Yet, if you let the weight drop too quickly then you will hardly be putting any force on the bar during the eccentric phase, thus negating an important half of each rep!
How Slow Is Super Slow Weight Training?
OK, so you should control the bar down, but how slowly?
While a recent and good review suggested that it really doesn’t matter how slowly you lower the bar as long as the entire repetition duration is between 0.5 and 8.0 seconds(6), there are a few limitations to this review that are important. The main one is that they did not distinguish between the concentric and eccentric part of the lift. Since the speed of these two phases should be thought of completely separately, this is an important limitation.
Theoretically, the concentric part of the rep should be quick. Actually, no study has ever shown that it should not be as quick as possible while maintaining good form and not using momentum. The more acceleration there is on the weight, the more force you are applying to the bar (remember from high school physics, F = m * a ??).
Thus, to generate a lot of force, and thus stimulate muscle fibers, you need both a heavy weight and a high acceleration.
If you are holding the weight still then you are only getting the acceleration due to gravity, but the faster you accelerate that weight, the more force there will be on your muscle fibers. (For example, if you are on a scale in an elevator, you will weigh just what you weigh due to gravity, but if the elevator accelerates up, then the scale will register that you weigh more because you are actually placing more force on the scale. Same concept.)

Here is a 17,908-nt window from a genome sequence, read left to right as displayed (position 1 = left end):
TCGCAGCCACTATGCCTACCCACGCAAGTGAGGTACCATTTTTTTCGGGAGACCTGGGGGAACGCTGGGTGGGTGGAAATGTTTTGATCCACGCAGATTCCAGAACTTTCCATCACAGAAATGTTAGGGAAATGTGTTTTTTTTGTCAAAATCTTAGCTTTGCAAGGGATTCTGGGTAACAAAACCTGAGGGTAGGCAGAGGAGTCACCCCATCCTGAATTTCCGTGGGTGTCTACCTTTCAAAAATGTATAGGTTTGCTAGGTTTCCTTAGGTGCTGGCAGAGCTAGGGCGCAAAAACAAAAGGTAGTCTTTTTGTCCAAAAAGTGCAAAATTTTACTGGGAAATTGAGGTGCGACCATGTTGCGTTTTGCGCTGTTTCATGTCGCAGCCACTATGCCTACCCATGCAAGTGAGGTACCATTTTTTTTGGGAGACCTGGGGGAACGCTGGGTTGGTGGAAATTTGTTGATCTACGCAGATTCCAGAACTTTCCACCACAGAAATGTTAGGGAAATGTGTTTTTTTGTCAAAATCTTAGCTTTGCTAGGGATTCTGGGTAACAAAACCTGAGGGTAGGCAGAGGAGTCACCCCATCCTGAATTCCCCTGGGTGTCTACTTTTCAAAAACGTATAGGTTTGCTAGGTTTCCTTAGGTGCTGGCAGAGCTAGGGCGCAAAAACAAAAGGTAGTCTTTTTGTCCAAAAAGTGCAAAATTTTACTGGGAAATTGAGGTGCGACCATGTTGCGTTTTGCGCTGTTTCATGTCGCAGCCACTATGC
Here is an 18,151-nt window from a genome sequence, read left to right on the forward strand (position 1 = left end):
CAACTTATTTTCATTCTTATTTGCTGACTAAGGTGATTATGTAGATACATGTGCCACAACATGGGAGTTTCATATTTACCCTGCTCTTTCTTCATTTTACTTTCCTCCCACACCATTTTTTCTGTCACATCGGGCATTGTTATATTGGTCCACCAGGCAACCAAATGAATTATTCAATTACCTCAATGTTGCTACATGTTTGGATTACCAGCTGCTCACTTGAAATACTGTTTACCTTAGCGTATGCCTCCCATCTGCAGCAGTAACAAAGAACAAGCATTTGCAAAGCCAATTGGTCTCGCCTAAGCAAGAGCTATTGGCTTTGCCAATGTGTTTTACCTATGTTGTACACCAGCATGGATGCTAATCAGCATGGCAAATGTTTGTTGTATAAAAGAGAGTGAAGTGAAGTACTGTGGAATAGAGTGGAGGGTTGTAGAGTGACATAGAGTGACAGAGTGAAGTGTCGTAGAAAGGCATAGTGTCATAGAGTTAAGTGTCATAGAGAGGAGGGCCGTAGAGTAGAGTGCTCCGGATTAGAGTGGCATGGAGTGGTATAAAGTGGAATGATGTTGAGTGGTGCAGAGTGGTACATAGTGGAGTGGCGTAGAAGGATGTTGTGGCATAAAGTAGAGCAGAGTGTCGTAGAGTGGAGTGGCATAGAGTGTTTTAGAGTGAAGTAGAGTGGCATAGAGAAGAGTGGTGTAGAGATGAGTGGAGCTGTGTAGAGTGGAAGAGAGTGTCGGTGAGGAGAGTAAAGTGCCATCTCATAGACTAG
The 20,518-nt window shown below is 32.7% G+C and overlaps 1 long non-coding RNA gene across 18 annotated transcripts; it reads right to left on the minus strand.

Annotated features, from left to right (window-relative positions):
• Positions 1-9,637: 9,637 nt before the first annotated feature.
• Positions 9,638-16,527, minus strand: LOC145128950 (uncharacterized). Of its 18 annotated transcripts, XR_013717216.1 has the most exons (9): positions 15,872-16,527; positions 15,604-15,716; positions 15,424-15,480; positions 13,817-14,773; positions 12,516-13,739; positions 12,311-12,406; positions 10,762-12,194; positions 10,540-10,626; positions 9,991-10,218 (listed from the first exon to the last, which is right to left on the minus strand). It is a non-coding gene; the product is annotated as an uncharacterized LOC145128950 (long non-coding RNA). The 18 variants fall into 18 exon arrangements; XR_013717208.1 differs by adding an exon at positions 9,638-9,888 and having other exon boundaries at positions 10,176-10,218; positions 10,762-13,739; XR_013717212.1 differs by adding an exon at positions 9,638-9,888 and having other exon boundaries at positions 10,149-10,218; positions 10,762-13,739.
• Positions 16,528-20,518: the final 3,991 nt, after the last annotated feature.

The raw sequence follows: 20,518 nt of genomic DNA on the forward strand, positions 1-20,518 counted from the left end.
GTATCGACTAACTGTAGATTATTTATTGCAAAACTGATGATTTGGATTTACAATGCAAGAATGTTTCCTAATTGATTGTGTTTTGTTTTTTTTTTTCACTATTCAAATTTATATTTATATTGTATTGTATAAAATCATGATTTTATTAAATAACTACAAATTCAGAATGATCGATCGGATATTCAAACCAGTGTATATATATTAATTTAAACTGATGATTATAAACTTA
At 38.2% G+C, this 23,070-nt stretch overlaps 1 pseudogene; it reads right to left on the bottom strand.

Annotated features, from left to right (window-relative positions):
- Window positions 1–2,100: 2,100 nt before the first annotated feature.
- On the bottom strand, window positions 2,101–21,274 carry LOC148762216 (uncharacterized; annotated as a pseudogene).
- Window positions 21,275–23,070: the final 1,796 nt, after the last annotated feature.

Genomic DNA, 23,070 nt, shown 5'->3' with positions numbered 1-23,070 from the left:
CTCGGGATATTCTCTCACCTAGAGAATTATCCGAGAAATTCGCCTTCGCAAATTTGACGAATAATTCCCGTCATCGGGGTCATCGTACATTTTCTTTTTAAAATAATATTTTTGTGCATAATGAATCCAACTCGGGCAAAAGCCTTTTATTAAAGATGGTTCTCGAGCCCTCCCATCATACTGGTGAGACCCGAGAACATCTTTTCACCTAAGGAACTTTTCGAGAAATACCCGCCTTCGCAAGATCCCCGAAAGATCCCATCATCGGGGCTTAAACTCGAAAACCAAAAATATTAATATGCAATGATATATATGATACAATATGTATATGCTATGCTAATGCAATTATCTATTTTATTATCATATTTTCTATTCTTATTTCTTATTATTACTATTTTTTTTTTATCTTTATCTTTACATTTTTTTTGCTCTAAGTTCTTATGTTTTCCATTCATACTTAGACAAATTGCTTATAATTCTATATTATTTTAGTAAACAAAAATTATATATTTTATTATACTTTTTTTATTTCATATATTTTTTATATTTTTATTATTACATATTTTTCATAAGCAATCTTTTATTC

Lowering the Weight – Eccentric Phase
OK, so it makes sense to contract as fast as possible during the concentric phase in order to generate the most power and stimulate the most muscle fibers. What about the eccentric phase?
This force concept is almost reversed during the concentric phase. For example, the faster you push during the concentric phase, the more force you generate and the harder the rep is. However, the faster the weight moves during the eccentric phase, the less force you generate and the easier that part of the rep is. For example, if you move the weight as fast as it can (i.e. free fall) then you do not need to use any force until you “catch” it.
Thus, things need to slow down a bit during the eccentric phase.
The slower the lift, the more force on the bar.
If you are holding the bar sill, this is the maximum force that can be generated during the eccentric phase.
Ideal amount of time for super slow training?